If the latest "leaked" photos of the Blackberry look too good to be true, it's because they are. This series of images were created by Dutch designer Martin Hajek. But they offer a tantalizing suggestion of what RIM's next-gen smartphones could look like.
Research In Motion has finally produced the phones. Now, the BlackBerry maker is relying in large part on outsiders to get them into the hands of consumers.
After several delays and 18 months without a new smartphone, RIM plans to unveil two new BlackBerrys on Wednesday in a last-ditch effort to regain ground lost to Apple and Samsung. The support it gets from wireless carriers and software developers will help determine whether they catch on.
The problem for RIM is that its much-diminished market share has eroded its leverage with both of those groups. Carriers looking for a counterweight to the iPhone and devices running Google's Android system have lined up to distribute the new BlackBerrys. But they are also locked in negotiations to lower the fees they pay RIM to use its software and computer network.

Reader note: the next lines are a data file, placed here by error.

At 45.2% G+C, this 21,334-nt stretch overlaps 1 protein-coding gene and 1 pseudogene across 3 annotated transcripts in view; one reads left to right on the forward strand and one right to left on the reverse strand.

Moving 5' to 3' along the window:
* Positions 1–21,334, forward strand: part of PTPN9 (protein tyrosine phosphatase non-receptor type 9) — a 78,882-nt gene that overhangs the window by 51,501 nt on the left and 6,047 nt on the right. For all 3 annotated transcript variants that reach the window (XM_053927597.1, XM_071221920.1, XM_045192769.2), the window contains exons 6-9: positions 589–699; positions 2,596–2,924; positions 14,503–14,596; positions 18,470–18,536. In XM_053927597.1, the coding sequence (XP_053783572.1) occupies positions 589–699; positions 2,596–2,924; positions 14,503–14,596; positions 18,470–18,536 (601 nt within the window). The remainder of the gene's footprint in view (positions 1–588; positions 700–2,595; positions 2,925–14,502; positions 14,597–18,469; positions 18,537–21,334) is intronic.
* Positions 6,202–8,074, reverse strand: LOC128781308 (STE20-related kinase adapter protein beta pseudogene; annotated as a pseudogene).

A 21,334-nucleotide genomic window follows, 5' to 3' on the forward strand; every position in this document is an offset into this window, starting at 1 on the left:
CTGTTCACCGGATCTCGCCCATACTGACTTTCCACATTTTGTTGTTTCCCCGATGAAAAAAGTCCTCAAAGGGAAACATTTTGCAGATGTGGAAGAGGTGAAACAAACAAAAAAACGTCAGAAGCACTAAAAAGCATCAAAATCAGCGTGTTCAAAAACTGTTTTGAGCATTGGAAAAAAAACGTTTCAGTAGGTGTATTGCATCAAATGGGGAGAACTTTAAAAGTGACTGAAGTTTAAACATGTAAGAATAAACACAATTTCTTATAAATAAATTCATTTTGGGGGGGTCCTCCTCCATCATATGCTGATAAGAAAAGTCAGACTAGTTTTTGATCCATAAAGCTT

And while RIM has convinced developers to adapt some 70,000 apps for its new models, it has had to fill some big gaps—like an app for Facebook — by building its own versions.
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The result is RIM faces some deep disadvantages as it goes up against the market's leaders.
Rameet Chawla, founder of Fueled, a New York company that develops apps for companies such as Hallmark and Porsche, said that around six to nine months ago it stopped getting requests from clients to develop apps for the BlackBerry platform.
The strengthening duopoly of Apple and Android, he said, "is further crowding out all of the other options."
Read more about the new BlackBerrys at The Wall Street Journal.